Did you know…?

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By, Pam Teel

Did you know that the first diner was a lunch wagon, developed by Walter Scott in 1872? Scott’s success serving customers where they gathered at late hours quickly inspired oth- ers to copy his efforts. An industry soon followed, building new lunch wagons as well as converting decommissioned horse drawn trolleys. Innovators added features for customer comfort, including room for the customer inside the lunch wagon as well as adding the stool, which is still a key feature in diners.

The classic American diner is a cultural icon. Today, most people associate the diner with its streamlined, silver bullet, art deco period or the chrome, checker board and vinyl glitz of its baby boom heyday. What began as a horse drawn lunch wagon evolved and is a continuing expression of the changing American culture.

The proliferation of lunch wagons prompted cities to regulate the hours and locations where they could operate. Owners skirted the rules by parking their lunch wagons in permanent locations. No longer concerned with going mobile, the owners began beautifying the out- sides to attract customers. Lunch wagon manufacturers followed suit and switched their products from wagons to prefabricated buildings.

The 1920s and 1930s added their art deco stamp to the classic American diner. Bold colors, geometric shapes, neon signs and stainless steel were standard motifs. Diners kept much of their look through the ’40s, but after WWII followed American culture to the suburbs. Diner manufacturers vied to capture the eye of passing motorists and their prefabs reflected America’s love of the automobile. The diner changed shapes again with the space race of the ’60s, adding rockets and fins to the decor.

If you grew up in New Jersey and never ate at a diner, then you must have had good reason. There are 566 municipalities in the state and, according to nj.com, at last count, some 525 diners. Those numbers make finding a diner in the Garden State easy work.

According to zagat.com, “In the state of New Jersey, diners are more than just a place to grab a breakfast sandwich or a late-night cup of coffee. Often the center of the community, din- ers built in the 1920’s are still beloved by their guests despite modern restaurants filling up Main Street.” Pete Genovese of nj.com identifies the Summit Diner as the oldest diner still in operation in the state, opening in 1929.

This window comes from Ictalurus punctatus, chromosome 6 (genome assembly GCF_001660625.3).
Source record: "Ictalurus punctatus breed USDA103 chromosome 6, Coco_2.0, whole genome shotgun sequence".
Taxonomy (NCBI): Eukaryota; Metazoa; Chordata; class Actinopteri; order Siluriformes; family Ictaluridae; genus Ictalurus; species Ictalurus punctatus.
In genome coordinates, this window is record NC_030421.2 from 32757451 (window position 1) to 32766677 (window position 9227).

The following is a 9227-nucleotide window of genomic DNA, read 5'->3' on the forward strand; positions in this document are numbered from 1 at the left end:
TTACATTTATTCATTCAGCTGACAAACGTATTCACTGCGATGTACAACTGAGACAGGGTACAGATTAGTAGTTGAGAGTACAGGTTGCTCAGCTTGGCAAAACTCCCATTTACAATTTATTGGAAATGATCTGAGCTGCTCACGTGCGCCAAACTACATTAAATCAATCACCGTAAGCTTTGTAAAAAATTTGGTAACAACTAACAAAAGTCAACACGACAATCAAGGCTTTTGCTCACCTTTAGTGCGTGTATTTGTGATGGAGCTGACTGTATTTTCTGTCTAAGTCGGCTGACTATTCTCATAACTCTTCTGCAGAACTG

Here is a sampling of well-known diners — but the fun is in finding your own favorite spot: The Clinton Station Diner, in Clinton, is unlike any other you have ever seen. Sit down and observe the model trains go around suspended from the ceiling, or enjoy the unique fish tank. If you prefer a more quiet setting, sit in the dining room near the working fireplace. It’s also home of Mt. Olympus: The 50 lb burger and much more.

Bill’s Diner in Barnegat Light is a destination because of both its colorful owner, Bill Smith, and his signature dishes, such as homemade chipped beef and a Cyclops pancake with an egg in the middle.

The Tick Tock Diner, built in 1948 in Clifton, has been restored to its former art-deco glory and is a favorite spot for a late-night – or early morning – bite. As locals know, the hickory-smoked spareribs are a lip-smacking treat.

In Hightstown, the Hightstown Diner is a hot spot for breakfast — and no wonder, with menu items such as strawberry-banana waffles, homemade corned beef hash and a six-egg Greek omelet.

Speaking of Greek food, the Jefferson Diner in Lake Hopatcong is owned by the Seretis family, whose recipes include plenty of Greek dishes and a pop- ular lobster bisque and seafood al Greco.

If it’s a burger you crave, step back in time to the Hackensack-based White Manna Diner, which has been relatively unchanged for more than 60 years and serves 800 to 1,000 burgers a day.

Want to follow the local diner circuit, here are some ones close by home:

Clairmont Diner- Rte. 130 East Windsor, Americana Diner Rte. 130- East Windsor, Prestige Diner- Rte.33 -East Windsor, Gus’s Diner -Manalapan, All Seasons Diner #2- Freehold, Manalapan Diner- Rte. 9, Park Nine Diner- Freehold, Golden Diner -Hamilton, Hamilton family diner, Hightstown Diner, Jackson diner, Lakehurst diner, Broad Street Diner- Trenton, Town & Country diner- Bordentown, and Wisdom Diner – Bordentown, to name a few.

You can easily find a diner anywhere in the state by visiting www.njdiners.com.